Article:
The indictment charged, that one Barrow, at K., &c., delivered to the prisoner, a common carrier, certain goods to be carried by him from K. to one Leach, at L., there to be delivered, &c. ; that the defendant received the goods under pretence of carrying them, and delivering them, and undertook so to do, but that intending to cheat Barrow of his money, he afterwards unlawfully, &c. pretended to Barrow, that he had carried the goods from K. to L., for the purpose of delivering them to Leach, and had delivered them to Leach at L., and that Leach had given him, the defendant, a receipt, expressing the delivery of the goods to him, but that he had lost, or mislaid the same, or had left it at home, and that the defendant thereupon demanded of Barrow 16s. for the carriage of the said goods, by means of which false pretences he obtained the money, &c. On a writ of error after conviction, the judgment was affirmed. Airey's case, 2 East, P. C. 831 ; 2 East, R. 30. The defendant, Count Villeneuve, applied to Sir T. Broughton, telling him that he was employed by the Duke de Lauzun, to take some horses from Ireland to London, and that he had been detained so long by contrary winds, that all his money was spent; by which representations Sir T. Broughton was induced to advance some money to him, after which it turned out that the defendant never had been employed by the Duke, and that the whole story was a fiction. The defendant was convicted. Villeneuve's case, coram Moreton, C. J., at Chester, cited by Buller, J., in Young's case, 3 T. R. 101, 103.

Where an attorney who had appeared for J. S., who was fined 21. on a summary conviction, called on the wife of J. S., and told her that he had been with J. N., who was fined 21. for a like offence, to Mr. B. and Mr. L., and that he had prevailed upon them to take 1l. instead of 21., and that if she would give him ll. he would go and do the same for her; and she thereupon gave him a sovereign, and afterwards paid him for his trouble ; and it was *proved that the attorney never applied to [ *422 ] Mr. B. or Mr. L. respecting either of the fines, and that both were afterwards paid in full; it was held, that the attorney was guilty of obtaining money by false pretences. Asterley's case, 7 C. and P. 191 (a).

It is said by a writer of authority, that a man cannot be guilty of a forgery, merely by passing himself off as the person whose real signature appears, though for the purposes of fraud, and in concert with such real person, for there is no false making. But this appears to be a false pretence within the statute 30 Geo. 2, c. 24, 2 East, P. C. 856.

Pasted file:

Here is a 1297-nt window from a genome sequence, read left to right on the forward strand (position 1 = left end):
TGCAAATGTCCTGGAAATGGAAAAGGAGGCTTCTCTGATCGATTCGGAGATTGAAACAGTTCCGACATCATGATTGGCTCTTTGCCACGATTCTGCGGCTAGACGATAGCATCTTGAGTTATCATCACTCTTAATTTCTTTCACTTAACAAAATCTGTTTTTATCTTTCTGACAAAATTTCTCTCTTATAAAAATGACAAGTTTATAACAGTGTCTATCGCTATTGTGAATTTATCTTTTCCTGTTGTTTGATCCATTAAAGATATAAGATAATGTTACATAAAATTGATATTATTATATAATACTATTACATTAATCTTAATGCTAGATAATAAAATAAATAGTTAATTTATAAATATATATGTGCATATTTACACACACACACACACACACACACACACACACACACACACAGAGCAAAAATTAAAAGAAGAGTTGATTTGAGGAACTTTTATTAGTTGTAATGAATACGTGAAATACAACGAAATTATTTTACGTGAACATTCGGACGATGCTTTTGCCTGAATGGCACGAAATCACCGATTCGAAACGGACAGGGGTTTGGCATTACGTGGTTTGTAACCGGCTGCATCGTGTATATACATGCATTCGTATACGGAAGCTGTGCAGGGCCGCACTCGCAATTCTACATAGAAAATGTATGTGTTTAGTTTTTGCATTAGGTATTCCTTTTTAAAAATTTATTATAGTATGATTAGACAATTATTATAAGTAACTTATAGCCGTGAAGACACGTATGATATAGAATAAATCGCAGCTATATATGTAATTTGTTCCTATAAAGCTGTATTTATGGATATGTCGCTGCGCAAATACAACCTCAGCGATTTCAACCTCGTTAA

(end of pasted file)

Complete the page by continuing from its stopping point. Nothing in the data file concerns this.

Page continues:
The mere breach of a warranty, or a false assertion at the time of a bar.

(a) Eng. Com. Law Rep. xxxii. 490.

gain, cannot, as it seems, be construed into an obtaining money under false pretences. The indictment stated, that the defendant, by falsely pretending to a person named Varlow, that he was entitled to a reversionary interest in one-seventh share of a sum of money left by his grandfather, obtained the sum of 291. 38. Od., whereas he was not entitled to any interest in any share, &c. (negativing the pretences.) To prove the pretences, a deed, assigning the defendant's interest in one-seventh share of the interest to Varlow was put in, and in this deed was contained the usual covenant for title; Litlledale, J., observed, that a covenant in a deed could not be taken to be a false pretence. The prosecutor stated, that the defendant asked him to purchase a seventh part of some money which he would be entitled to under his grandfather's will, on the death of one of his relatives, and that he agreed to purchase it, and got a deed of assignment executed to him, and thereupon paid the defendant the purchase money. To prove the falsity of the pretences, a previous assignment by the defendant to a person named Peck, was put in. After argument, Littledale, J., said, " The doctrine contended for, on the part of the prosecutor, would make every breach of warranty, or false assertion, at the time of a bargain, a transportable offence. Here the party bought the property, and took as his security a covenant, that the vendor had a good title. If he now finds that the vendor had not a good title, he must resort to the covenant. This is only a ground for a civil action." Codrington's case, 1 c. and P. 661 (a). The indictment charged that the defendant, having in his possession a certain weight of 28 pounds, falsely pretended to C. that a quantity of coals which he delivered to C. weighed 16 hundred weight (meaning 1,792 pounds weight,) and were worth ll., and that the weight was 56 pounds, by means of which he obtained a sovereign from C., with intent to defraud him of part thereof, to wit, 108.; whereas the coals did not weigh 1,792 pounds, and were not worth il. ; and whereas the weight was not 58 pounds; and whereas the coals were of the weight of 896 pounds only, and were not worth more than 108.; and whereas the weight was 28 pounds only. The prisoner being convicted, it was moved, in arrest of judgment, that all the pretences mentioned in the indictment, except that which related to the false weight, were no more than mere false affirmations; and that [*423] as to the weight there was no allegation in the indictment to *connect the sale of the coals with the use of the weight. The judges held the conviction yon the indictment wrong. Reed's case, 7 C. and P. 848 (b).